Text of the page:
The Abdul Rahman case has given rise to a spate of articles in the Western press, assuring Westerners that Muslims do not actually kill or want to kill apostates. While these may be reassuring to non-Muslims, many of them have been downright misleading about the real status of the death penalty for apostasy in the Islamic world. One of the most egregious of these came this week from M. Cherif Bassiouni, President of the International Human Rights Law Institute. He has served at the UN in various capacities, including as Independent Expert on the Situation of Human Rights in Afghanistan.
In "Leaving Islam is not a capital crime" in the Chicago Tribune, Bassiouni purveys a series of half-truths and distortions about apostasy in Islam that are — at best — misleading. He begins by asserting: "A Muslim’s conversion to Christianity is not a crime punishable by death under Islamic law, contrary to the claims in the case of Abdul Rahman in Afghanistan."
While others have asserted that apostasy should not be a capital crime in Islamic law, they have at least acknowledged that many Islamic authorities believe that it should. Bassiouni, on the other hand, states flatly — in defiance of the clear teaching of every school of Islamic jurisprudence — that apostasy is not a capital crime under Islamic law.
Bassiouni then invokes the ostensibly liberal laws of Algeria, Egypt, Indonesia, Iraq, Jordan, Lebanon, Malaysia, Morocco, Syria, Tunisia and Turkey as evidence for his contention that Islamic law doesn’t prescribe death for apostates. But in none of those states is Sharia the sole basis of law. Certainly it is more or less of an influence in all of them, but since they all also have other sources for legislation, none of them can be invoked as telling us anything about Islamic law.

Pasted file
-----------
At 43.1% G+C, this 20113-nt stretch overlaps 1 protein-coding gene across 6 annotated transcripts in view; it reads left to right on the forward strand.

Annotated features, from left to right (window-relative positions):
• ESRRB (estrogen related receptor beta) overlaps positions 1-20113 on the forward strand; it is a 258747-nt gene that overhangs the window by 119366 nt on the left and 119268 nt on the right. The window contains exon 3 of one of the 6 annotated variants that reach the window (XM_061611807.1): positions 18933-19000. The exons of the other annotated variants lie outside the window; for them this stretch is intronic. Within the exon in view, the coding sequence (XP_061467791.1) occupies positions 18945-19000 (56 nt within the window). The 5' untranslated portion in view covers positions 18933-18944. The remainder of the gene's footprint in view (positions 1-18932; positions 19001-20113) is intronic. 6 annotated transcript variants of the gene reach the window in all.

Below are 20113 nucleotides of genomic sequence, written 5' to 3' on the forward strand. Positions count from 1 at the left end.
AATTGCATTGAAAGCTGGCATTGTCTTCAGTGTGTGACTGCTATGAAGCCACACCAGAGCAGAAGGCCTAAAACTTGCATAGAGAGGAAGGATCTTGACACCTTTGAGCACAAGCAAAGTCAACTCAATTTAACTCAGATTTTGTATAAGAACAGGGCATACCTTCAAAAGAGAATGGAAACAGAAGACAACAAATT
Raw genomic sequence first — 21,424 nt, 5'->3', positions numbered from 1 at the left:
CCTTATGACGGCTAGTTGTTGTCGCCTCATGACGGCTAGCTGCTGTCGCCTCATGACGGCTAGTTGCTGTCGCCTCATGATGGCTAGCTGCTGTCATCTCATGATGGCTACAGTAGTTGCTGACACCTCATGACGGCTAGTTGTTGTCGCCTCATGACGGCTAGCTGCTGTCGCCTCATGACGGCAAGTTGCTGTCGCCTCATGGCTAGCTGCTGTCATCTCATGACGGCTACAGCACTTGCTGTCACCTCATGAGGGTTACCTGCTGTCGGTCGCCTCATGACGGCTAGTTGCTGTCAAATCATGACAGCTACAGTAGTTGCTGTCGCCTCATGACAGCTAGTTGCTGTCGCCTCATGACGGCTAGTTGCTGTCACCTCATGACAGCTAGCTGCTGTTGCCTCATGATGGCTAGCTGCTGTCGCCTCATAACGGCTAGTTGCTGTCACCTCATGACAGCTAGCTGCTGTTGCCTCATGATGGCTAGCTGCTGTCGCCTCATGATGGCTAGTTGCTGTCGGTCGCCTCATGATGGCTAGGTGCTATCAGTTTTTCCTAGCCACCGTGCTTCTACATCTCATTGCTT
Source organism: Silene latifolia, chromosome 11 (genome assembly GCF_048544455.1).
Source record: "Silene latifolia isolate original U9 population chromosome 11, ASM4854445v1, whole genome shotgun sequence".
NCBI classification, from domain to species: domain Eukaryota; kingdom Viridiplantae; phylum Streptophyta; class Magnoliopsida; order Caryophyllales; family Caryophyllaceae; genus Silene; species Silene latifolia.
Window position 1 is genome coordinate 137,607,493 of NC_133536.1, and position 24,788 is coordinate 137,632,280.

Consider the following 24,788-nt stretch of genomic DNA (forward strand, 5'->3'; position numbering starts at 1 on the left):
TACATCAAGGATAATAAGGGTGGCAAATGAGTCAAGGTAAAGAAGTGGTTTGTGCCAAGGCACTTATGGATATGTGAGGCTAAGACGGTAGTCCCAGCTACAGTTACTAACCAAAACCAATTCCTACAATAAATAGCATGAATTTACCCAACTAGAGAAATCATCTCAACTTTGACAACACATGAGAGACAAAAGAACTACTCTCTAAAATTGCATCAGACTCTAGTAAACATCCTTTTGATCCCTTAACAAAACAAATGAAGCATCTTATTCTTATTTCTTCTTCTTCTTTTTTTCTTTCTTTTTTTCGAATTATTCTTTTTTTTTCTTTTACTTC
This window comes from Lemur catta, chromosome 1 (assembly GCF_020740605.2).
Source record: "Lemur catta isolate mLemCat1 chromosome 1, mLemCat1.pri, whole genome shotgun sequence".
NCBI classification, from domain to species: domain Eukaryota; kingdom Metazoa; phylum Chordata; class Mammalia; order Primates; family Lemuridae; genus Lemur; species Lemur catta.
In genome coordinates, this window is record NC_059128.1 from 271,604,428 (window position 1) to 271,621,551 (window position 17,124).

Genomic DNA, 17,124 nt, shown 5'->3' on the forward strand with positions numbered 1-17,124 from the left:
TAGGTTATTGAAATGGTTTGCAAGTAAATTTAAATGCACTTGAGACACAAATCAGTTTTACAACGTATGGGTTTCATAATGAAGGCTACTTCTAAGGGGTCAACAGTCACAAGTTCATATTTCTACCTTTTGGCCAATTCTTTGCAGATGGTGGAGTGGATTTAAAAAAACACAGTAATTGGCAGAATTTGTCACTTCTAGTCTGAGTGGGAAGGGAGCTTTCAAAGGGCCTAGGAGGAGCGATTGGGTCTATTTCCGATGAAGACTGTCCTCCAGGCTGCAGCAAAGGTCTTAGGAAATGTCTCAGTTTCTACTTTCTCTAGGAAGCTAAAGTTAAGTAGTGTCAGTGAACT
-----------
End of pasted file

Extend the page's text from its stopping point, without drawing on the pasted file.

Also, because of the influence of the Sharia, in all those states apostates from Islam live under a cloud. As Paul Marshall notes: "In 2003, Egyptian security forces arrested 22 converts and people who had helped them. Some were tortured, and one, Isam Abdul Fathr, died in custody. Last year, Gaseer Mohamed Mahmoud was whipped and…told he would be imprisoned until he gave up Christianity."
Bassiouni continues: "States that recognize it as a crime punishable by death include Iran, Nigeria, Pakistan, Saudi Arabia and Sudan. However, there are no known cases in recent times in which someone charged with apostasy in these countries has been put to death."
However, Marshall asserts that "in the last ten years Saudi Arabia has executed people for the crimes of apostasy, heresy, and blasphemy" and "in the 1990s, the Islamic Republic of Iran used death squads against converts, including major Protestant leaders, and the situation is worsening under President Mahmoud Ahmadinejad."
Bassiouni asserts that the Qur’an forbids the death penalty for apostasy. He says that it "contains a fundamental principle stated in unequivocal terms: ‘Let there be no compulsion in religion,’ Surat Al-Baqarah, verse 256. Surely this overarching principle cannot be transgressed by forcing a person under penalty of death to espouse Islam even after such a person professes to have renounced it."
Many Islamic apologists have invoked this verse recently in order to establish that Islam has no death penalty for apostasy. Yet advocates of such a penalty are well aware of this verse, and have explanations for it. For example, Pakistan’s foremost cleric, Mufti Munib ur Rehman, maintains that it applies only to non-Muslims who wish to become Muslims, not to Muslims who want to leave Islam. If Bassiouni thinks this is an erroneous interpretation, he needs to confront it, not simply ignore it. After all, this verse appears in the Qur’ans of all the advocates of the death penalty for apostasy, and it has not deterred them.
The Abdul Rahman case is not isolated: freedom of conscience is routinely trampled in many Muslim countries. Muslim moderates like Bassiouni should stop sweeping this under the rug, and develop honest ways to try to work within the Islamic world to inculcate lasting respect for this basic human right.